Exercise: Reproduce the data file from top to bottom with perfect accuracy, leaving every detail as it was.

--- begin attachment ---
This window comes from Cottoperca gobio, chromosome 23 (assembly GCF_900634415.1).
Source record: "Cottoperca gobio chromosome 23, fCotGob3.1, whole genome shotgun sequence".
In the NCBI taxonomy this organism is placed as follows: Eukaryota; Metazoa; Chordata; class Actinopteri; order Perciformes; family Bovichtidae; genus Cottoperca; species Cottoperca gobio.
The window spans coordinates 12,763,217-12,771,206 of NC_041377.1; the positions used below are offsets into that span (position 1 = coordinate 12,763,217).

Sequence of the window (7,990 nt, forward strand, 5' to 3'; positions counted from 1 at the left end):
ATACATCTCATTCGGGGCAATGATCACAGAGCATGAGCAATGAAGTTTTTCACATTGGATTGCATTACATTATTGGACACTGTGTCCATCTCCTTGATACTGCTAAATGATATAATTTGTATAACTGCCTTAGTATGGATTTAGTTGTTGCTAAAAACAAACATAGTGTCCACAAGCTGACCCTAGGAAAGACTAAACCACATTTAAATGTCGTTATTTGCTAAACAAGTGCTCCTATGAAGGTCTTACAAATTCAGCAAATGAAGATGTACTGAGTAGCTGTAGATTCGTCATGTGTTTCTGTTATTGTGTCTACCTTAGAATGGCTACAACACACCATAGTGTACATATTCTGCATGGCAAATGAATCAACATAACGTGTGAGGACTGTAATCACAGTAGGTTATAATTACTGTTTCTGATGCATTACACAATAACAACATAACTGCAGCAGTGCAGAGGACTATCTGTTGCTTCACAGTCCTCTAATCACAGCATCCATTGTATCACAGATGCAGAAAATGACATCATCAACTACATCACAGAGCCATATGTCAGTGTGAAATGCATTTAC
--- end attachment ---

This window comes from Cottoperca gobio, chromosome 23 (assembly GCF_900634415.1).
Source record: "Cottoperca gobio chromosome 23, fCotGob3.1, whole genome shotgun sequence".
In the NCBI taxonomy this organism is placed as follows: Eukaryota; Metazoa; Chordata; class Actinopteri; order Perciformes; family Bovichtidae; genus Cottoperca; species Cottoperca gobio.
The window spans coordinates 12,763,217-12,771,206 of NC_041377.1; the positions used below are offsets into that span (position 1 = coordinate 12,763,217).

Sequence of the window (7,990 nt, forward strand, 5' to 3'; positions counted from 1 at the left end):
ATACATCTCATTCGGGGCAATGATCACAGAGCATGAGCAATGAAGTTTTTCACATTGGATTGCATTACATTATTGGACACTGTGTCCATCTCCTTGATACTGCTAAATGATATAATTTGTATAACTGCCTTAGTATGGATTTAGTTGTTGCTAAAAACAAACATAGTGTCCACAAGCTGACCCTAGGAAAGACTAAACCACATTTAAATGTCGTTATTTGCTAAACAAGTGCTCCTATGAAGGTCTTACAAATTCAGCAAATGAAGATGTACTGAGTAGCTGTAGATTCGTCATGTGTTTCTGTTATTGTGTCTACCTTAGAATGGCTACAACACACCATAGTGTACATATTCTGCATGGCAAATGAATCAACATAACGTGTGAGGACTGTAATCACAGTAGGTTATAATTACTGTTTCTGATGCATTACACAATAACAACATAACTGCAGCAGTGCAGAGGACTATCTGTTGCTTCACAGTCCTCTAATCACAGCATCCATTGTATCACAGATGCAGAAAATGACATCATCAACTACATCACAGAGCCATATGTCAGTGTGAAATGCATTTAC